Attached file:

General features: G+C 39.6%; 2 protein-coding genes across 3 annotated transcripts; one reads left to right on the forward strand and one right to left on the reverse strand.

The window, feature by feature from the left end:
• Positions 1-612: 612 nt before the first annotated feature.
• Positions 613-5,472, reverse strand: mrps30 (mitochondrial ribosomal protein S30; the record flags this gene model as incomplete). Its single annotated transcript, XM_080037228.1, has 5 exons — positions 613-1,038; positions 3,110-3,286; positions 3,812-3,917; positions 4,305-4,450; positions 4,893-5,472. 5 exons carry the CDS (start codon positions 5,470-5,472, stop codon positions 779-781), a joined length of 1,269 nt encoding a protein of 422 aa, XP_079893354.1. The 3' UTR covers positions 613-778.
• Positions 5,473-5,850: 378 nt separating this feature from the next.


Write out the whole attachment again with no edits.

General features: G+C 39.6%; 2 protein-coding genes across 3 annotated transcripts; one reads left to right on the forward strand and one right to left on the reverse strand.

The window, feature by feature from the left end:
• Positions 1-612: 612 nt before the first annotated feature.
• Positions 613-5,472, reverse strand: mrps30 (mitochondrial ribosomal protein S30; the record flags this gene model as incomplete). Its single annotated transcript, XM_080037228.1, has 5 exons — positions 613-1,038; positions 3,110-3,286; positions 3,812-3,917; positions 4,305-4,450; positions 4,893-5,472. 5 exons carry the CDS (start codon positions 5,470-5,472, stop codon positions 779-781), a joined length of 1,269 nt encoding a protein of 422 aa, XP_079893354.1. The 3' UTR covers positions 613-778.
• Positions 5,473-5,850: 378 nt separating this feature from the next.